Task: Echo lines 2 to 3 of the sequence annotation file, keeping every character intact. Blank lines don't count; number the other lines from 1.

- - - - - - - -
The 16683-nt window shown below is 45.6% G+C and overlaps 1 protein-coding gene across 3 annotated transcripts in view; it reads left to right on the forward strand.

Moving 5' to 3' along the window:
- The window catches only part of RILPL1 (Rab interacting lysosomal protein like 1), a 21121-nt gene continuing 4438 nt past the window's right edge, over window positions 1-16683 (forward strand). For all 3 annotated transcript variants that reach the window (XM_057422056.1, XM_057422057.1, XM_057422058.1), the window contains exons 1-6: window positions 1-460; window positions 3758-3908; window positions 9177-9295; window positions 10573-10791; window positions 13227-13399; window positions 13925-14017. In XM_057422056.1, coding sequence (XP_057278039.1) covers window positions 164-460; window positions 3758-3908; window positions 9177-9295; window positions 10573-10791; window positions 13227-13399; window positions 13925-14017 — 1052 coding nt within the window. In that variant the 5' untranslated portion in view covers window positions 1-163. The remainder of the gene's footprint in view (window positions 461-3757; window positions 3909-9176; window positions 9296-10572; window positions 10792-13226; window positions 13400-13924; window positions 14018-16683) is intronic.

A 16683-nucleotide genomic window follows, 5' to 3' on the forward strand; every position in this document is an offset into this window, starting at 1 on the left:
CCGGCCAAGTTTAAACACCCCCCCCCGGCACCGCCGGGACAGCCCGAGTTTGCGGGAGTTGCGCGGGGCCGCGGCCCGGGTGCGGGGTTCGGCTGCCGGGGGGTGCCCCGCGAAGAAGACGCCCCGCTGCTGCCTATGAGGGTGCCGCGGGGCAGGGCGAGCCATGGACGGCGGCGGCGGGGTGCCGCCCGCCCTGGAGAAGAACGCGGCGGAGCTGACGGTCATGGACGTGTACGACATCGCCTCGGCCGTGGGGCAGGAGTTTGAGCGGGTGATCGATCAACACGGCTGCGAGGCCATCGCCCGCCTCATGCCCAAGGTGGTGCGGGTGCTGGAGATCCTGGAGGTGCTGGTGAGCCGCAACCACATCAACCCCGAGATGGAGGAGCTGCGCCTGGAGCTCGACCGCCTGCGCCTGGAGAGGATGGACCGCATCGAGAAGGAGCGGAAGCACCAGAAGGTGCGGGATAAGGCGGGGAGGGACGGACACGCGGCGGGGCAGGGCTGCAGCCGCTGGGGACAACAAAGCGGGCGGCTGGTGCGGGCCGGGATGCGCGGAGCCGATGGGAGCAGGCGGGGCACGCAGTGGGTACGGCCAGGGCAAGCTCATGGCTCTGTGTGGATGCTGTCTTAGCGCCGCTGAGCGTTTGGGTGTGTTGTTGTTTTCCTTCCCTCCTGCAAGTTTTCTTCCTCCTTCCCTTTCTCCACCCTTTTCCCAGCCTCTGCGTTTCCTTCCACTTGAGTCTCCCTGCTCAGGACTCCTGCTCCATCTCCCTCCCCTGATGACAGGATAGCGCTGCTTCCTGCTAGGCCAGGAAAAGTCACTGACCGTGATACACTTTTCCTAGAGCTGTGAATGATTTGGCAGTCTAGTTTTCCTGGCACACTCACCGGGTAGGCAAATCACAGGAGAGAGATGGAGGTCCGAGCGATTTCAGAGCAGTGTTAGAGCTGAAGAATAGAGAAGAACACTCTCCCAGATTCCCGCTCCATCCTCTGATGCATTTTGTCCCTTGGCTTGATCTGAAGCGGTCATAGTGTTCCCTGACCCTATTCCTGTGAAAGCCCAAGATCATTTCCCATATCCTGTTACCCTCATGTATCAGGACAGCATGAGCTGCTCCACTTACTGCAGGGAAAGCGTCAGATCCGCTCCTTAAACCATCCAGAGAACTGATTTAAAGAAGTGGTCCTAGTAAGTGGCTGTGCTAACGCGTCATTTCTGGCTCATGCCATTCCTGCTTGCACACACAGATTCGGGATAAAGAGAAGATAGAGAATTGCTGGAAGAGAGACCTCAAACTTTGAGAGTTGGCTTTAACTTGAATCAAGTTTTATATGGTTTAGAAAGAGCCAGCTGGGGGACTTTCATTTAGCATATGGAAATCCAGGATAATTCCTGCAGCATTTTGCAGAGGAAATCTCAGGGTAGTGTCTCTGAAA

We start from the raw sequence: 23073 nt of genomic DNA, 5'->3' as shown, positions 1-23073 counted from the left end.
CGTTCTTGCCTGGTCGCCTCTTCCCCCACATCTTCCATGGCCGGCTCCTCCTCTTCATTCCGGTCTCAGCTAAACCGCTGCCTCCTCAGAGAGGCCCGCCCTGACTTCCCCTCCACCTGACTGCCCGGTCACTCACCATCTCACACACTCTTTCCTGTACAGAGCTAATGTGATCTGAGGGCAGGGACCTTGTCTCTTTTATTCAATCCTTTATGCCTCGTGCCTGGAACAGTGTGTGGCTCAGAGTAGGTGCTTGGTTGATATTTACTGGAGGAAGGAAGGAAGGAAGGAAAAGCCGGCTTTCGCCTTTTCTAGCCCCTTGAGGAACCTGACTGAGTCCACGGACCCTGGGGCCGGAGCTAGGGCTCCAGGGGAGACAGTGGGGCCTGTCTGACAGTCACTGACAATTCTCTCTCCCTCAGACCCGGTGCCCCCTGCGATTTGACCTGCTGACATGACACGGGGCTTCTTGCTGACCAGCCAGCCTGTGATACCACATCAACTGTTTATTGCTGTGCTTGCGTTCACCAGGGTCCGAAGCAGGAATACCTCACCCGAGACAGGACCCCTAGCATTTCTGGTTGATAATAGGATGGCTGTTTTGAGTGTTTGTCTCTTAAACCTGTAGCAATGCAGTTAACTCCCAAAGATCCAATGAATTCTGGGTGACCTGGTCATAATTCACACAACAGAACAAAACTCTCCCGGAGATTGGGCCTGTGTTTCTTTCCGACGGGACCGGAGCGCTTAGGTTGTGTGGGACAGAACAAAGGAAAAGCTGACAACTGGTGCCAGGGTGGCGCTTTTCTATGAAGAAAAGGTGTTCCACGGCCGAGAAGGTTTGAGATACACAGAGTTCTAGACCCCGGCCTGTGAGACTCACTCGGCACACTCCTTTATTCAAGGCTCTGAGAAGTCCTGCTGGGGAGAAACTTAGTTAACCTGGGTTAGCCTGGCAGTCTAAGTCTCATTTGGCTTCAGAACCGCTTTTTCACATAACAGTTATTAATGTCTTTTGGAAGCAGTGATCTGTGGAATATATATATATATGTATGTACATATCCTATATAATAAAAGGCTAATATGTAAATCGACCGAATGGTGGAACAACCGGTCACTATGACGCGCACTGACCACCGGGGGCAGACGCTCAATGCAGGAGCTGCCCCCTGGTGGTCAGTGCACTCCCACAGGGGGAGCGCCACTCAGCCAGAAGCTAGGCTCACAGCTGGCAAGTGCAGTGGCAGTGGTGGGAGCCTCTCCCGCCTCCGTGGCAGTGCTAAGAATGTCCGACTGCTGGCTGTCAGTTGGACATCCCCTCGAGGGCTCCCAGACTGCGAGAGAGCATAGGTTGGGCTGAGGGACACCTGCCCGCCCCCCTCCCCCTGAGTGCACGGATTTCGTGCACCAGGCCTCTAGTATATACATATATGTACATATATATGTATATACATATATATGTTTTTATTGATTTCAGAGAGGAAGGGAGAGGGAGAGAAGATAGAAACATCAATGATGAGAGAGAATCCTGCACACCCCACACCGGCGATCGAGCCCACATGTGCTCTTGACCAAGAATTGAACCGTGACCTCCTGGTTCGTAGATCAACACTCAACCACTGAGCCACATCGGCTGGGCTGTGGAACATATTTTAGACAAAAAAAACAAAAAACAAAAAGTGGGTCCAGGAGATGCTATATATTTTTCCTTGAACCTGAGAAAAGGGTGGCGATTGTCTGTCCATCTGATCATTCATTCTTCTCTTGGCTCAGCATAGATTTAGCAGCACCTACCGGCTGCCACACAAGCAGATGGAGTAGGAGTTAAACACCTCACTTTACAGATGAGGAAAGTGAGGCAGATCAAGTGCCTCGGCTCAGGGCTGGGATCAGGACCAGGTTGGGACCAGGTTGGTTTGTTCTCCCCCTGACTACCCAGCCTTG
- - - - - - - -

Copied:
Moving 5' to 3' along the window:
- The window catches only part of RILPL1 (Rab interacting lysosomal protein like 1), a 21121-nt gene continuing 4438 nt past the window's right edge, over window positions 1-16683 (forward strand). For all 3 annotated transcript variants that reach the window (XM_057422056.1, XM_057422057.1, XM_057422058.1), the window contains exons 1-6: window positions 1-460; window positions 3758-3908; window positions 9177-9295; window positions 10573-10791; window positions 13227-13399; window positions 13925-14017. In XM_057422056.1, coding sequence (XP_057278039.1) covers window positions 164-460; window positions 3758-3908; window positions 9177-9295; window positions 10573-10791; window positions 13227-13399; window positions 13925-14017 — 1052 coding nt within the window. In that variant the 5' untranslated portion in view covers window positions 1-163. The remainder of the gene's footprint in view (window positions 461-3757; window positions 3909-9176; window positions 9296-10572; window positions 10792-13226; window positions 13400-13924; window positions 14018-16683) is intronic.